Third Sunday of Easter, April 30, 2017
Acts 2:14a, 36-41, Psalm 116:1-4, 12-19, 1 Peter 1:17-23, John 20:19-31
Preached by Pastor Anna C. Haugen, Augustana and Birka Lutheran Churches, Underwood, ND
May the words of my mouth and the meditations of my heart be acceptable in your sight, O Lord.
Grace and peace to you from God our Father, and the Lord Jesus Christ. Amen.
If I didn’t know today’s Gospel story, and I had to pick which disciple was going to not believe that Jesus was risen, I would not have figured Thomas as the one. Peter, maybe; Peter was always getting things wrong and not understanding what Jesus was doing. But Thomas? In John chapter 11, Thomas was the only disciple who seemed to get that going nearer to Jerusalem seriously meant risking death, and wanted to go anyway. True, that was partly out of grief over Lazarus’ death, but at least it was something. And then later, at Jesus’ Last Supper, Thomas asked a very good question, which Jesus used as the foundation for one of the great statements of who he is. Thomas, in other words, gets closer to understanding Jesus than the other disciples before Jesus died. And, unlike Peter, he’s never had a major mistake. He’s never said or done anything so bone-headed that you just have to sit there shaking your head at it. So why is it that Thomas, out of all the Disciples, is the one who doesn’t believe Jesus has risen from the dead until Jesus comes back to actually show him?
Let’s consider the larger picture. Jesus died, and on the third day he rose again. The disciples spent that time terrified that the authorities were going to come and arrest them, too. They stay inside a locked room, where it’s safe. Or at least, it feels safer than being out on the streets, among the people who so recently cheered Jesus’ crucifixion. Let’s get real, if either the chief priests or the Roman governor decided to get rid of the rest of the group and sent troops? A locked door would not keep the centurions and Temple guards out. If all their fears come true, there is absolutely NOTHING the disciples could do about it. They are absolutely helpless in the face of the powers that want Jesus’ movement crushed. Nothing they say or do could possibly save them if the powers of the world truly decided to crush them. But I’m sure that locked door made them feel safer. It was absolutely, completely, and totally useless for any practical defense. The lock on that door has one purpose, and one purpose only: to make the disciples feel better.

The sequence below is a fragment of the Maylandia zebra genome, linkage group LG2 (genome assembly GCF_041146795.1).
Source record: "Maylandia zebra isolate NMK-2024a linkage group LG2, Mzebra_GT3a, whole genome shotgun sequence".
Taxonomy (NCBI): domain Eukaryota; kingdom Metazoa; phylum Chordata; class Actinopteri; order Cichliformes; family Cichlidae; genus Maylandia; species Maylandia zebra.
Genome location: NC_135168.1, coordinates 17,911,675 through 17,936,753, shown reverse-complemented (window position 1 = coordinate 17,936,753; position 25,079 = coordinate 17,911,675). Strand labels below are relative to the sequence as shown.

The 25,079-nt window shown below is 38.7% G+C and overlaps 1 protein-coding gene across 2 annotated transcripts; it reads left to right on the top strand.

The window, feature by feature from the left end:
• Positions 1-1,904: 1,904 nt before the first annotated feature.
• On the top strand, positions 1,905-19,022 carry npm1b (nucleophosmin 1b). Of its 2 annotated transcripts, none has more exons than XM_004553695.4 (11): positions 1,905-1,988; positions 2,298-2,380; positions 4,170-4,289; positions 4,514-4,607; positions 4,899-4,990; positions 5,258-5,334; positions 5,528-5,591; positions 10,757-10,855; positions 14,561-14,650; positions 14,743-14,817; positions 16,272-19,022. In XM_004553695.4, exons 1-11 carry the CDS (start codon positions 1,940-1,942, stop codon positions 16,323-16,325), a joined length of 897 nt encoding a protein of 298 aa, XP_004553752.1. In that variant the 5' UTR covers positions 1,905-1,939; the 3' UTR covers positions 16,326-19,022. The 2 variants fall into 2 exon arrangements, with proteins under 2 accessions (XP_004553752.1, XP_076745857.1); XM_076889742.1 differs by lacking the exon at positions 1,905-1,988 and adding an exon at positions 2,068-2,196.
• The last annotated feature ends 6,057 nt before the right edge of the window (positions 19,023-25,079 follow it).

I’m sure it was very comfortable inside that locked room. They could sit there and talk about how awesome Jesus was to their hearts’ content. They could sing songs, and share stories about Jesus, and what he had done in their lives, and feel safe and secure and warm and happy. They never had to take the risk of someone not understanding them. They never had to take the risk of anyone looking at them and going, why do you care so much about a dead guy? Or worse, wow, you guys sure are stupid for following him for that long. And they never had to worry about putting Jesus’ teaching into practice. Jesus asks hard things of his followers. Jesus told us to forgive those who sin against us, feed the hungry, clothe the naked, heal the sick, love our enemies and people who are unloveable, and a lot of other hard things. It’s a lot easier to talk about how we should feed the hungry than it is to actually do it. It’s a lot easier to say, of course we should love our enemies, when we don’t have to actually put that love into action. And if you’re hiding away in a locked room with only the people who agree with you, you never have to worry about any of that. It’s very comfortable.
Which may be why, after Jesus appeared to them on that first Easter Sunday, and breathed the Holy Spirit into them, and sent them out to spread God’s peace and forgive sins, they … just keep sitting on their butts in that locked room for another week. I mean, this was a dramatic moment! Jesus appeared in a locked room! Jesus, who had been DEAD, was ALIVE. And although he could apparently walk through walls when he wanted to, he was no ghost, no spirit. His body was as living as the rest of him. And then he gave them the Holy Spirit. Now, when the Spirit comes, things are supposed to happen, right? The Spirit is life! The Spirit is fire and water and the breath of God and inspiration and it takes people, shakes them up, gives them faith, and sends them out into the world! Look at what happened when the Spirit came into the disciples fifty days later, at Pentecost—they went out and spread the Gospel and baptized thousands! Our first reading, Peter’s preaching to the crowd and three thousand people were baptized? That’s from Pentecost! That’s what happens when the Spirit moves people! And here, the disciples have just seen the risen Lord, and he has personally breathed the Holy Spirit into them, and what do they do?